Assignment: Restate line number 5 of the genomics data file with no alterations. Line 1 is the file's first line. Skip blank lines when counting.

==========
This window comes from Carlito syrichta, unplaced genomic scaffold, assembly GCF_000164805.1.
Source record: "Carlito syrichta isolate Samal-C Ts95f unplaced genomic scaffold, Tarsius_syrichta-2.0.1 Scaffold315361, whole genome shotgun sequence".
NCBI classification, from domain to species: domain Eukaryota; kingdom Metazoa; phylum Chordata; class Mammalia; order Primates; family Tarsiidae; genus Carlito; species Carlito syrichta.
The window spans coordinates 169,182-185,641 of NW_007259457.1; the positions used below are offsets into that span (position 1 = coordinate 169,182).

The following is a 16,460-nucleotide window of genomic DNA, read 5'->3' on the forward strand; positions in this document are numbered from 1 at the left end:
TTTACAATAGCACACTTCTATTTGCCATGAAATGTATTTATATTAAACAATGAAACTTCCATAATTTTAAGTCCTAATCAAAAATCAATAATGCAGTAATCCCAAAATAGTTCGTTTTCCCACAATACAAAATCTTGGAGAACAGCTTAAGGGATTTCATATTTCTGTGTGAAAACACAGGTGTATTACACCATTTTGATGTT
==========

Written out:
The following is a 16,460-nucleotide window of genomic DNA, read 5'->3' on the forward strand; positions in this document are numbered from 1 at the left end: